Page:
Last week I ended by mentioning the Fantastic Four now has two legitimate bad guys, and guess what? They’re about to team up! Let’s begin where comic books tend to start, the cover. Here we see Doom and Namor the Sub-Mariner teaming up against their common enemy the FF. A quick sort of aside, comic covers today are gorgeous, works of art, but don’t often sell you on the book the way they used to. Comic cover, particularly in the Silver Age, had to grab you from a newsstand rack and give you enough of the plot to get you to buy it, often like a modern movie trailer, spoiling things a bit. Anyway, back to the 1960s…

Upon opening the magazine you are greeted with the greatness of Jack Kirby yet again. These splash panels work similarly to the covers, once inside they keep you hooked. Early in the story the crowd seems a bit suspicious of the FF. However, some also fawn over them. We have an interesting dynamic going on here, the distrust of those who are different and the idea of celebrity worship.

In one instance, a fan wants an autograph, in another, Mr. Fantastic stretches to visit a sick boy in a hospital. Also, on page 6 is Thing melting? Jack Kirby is still trying things out on…the Thing and hasn’t landed on what will become his iconic hard rocky exterior.

Part 2 begins and we finally see our villains having a chat. You can see great heavy Kirby lines. The art here shows you the power of the characters. This is the type of art he’d use to great effect in Thor and later the New Gods over at DC.

Doom and Namor essentially have a really talky exposition scene. Doom gives a speech and manipulates Namor into evil action. It’s a truly great moment and shows the character of both men and what drives  them. This is where Stan shines in his words, and there’s a lot of them and Kirby shines in the power of the art as the characters are just talking.

Namor has a pic of Sue and a bit later Johnny finds that Sue has a pic of Namor! Johnny burns it, because Johnny burns everything (beards, vintage comics, headshots). Namor shows up in the FF’s living room as Doom steals the entire Baxter building, thanks to some device Namor planted in the building.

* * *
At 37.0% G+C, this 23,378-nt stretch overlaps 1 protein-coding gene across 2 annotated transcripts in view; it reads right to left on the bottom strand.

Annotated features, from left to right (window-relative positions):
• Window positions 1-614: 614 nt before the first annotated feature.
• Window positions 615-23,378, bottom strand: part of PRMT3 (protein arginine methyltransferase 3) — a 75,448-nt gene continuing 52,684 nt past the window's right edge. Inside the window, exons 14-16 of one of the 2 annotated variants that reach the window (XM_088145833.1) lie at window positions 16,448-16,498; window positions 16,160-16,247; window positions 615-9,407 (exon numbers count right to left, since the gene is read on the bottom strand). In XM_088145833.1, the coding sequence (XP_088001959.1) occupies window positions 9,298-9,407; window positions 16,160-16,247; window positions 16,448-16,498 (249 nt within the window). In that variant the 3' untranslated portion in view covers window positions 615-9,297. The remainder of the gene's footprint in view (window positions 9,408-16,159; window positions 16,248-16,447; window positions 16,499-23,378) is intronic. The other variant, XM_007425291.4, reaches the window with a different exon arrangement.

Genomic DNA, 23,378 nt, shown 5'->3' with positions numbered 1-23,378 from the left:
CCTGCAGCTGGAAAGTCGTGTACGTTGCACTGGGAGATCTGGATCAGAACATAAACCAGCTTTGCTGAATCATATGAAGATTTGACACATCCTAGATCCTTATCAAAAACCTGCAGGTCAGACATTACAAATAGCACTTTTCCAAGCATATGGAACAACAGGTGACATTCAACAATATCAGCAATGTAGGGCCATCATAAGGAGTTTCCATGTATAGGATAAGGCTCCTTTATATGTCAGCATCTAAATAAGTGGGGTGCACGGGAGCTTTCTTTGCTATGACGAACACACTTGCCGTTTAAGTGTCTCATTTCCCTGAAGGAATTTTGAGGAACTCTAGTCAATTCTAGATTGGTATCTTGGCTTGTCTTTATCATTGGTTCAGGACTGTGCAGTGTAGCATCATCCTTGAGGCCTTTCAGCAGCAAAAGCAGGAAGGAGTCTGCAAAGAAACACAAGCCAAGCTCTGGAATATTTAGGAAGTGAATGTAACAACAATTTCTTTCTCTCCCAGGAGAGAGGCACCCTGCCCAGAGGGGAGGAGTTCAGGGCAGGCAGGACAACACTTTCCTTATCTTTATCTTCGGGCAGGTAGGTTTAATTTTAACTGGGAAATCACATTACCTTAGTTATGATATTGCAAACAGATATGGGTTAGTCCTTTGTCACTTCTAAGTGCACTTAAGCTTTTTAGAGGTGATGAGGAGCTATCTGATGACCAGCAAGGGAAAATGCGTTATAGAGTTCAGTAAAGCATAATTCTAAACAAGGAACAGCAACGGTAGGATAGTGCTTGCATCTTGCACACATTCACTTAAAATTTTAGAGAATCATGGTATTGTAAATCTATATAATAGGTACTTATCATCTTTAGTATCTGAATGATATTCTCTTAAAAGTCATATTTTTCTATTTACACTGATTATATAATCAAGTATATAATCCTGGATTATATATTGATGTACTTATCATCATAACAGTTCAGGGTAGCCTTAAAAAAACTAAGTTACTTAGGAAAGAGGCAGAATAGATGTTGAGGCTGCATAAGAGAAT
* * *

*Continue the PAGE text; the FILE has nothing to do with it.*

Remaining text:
So Namor is evil, but not totally evil, such as helping Sue get her helmet on. Why the heck hasn’t Thing punched him through a wall yet?

In space, Reed now stretches to grab a plane or a rocket ship. The Thing finally decides to do some punching! Namor regrets his actions as Doom is sending them into the sun, all of them, the villainest of the villains in this comic.

Namor takes a dip to power up, I didn’t know that’s how his powers worked, do they still work that way? He gets pissed and powered up. Doom tries to shock Namor, but Namor goes eel, electric eel, absorbing the energy and firing it back at Doom. Again, didn’t know he could do that, can he still do that?

The building safely, and softly returns to earth. On its own? I’m not sure, at least Reed should have done something to pilot it down, but it’s not my job to tell Stan Lee how to do his job by adding a narration box that ties up that totally insignificant loose end.

In the end, Stan Lee’s poetic writing makes up for it. Overall, we have another classic early Fantastic Four issue.

Josiah Golojuh is a writer of who Ray Bradbury said “This man is a genius” (find his collection of short stories here), he’s also a YouTube commentator (discussing comics, books, movies, collecting all kinds of super cool stuff).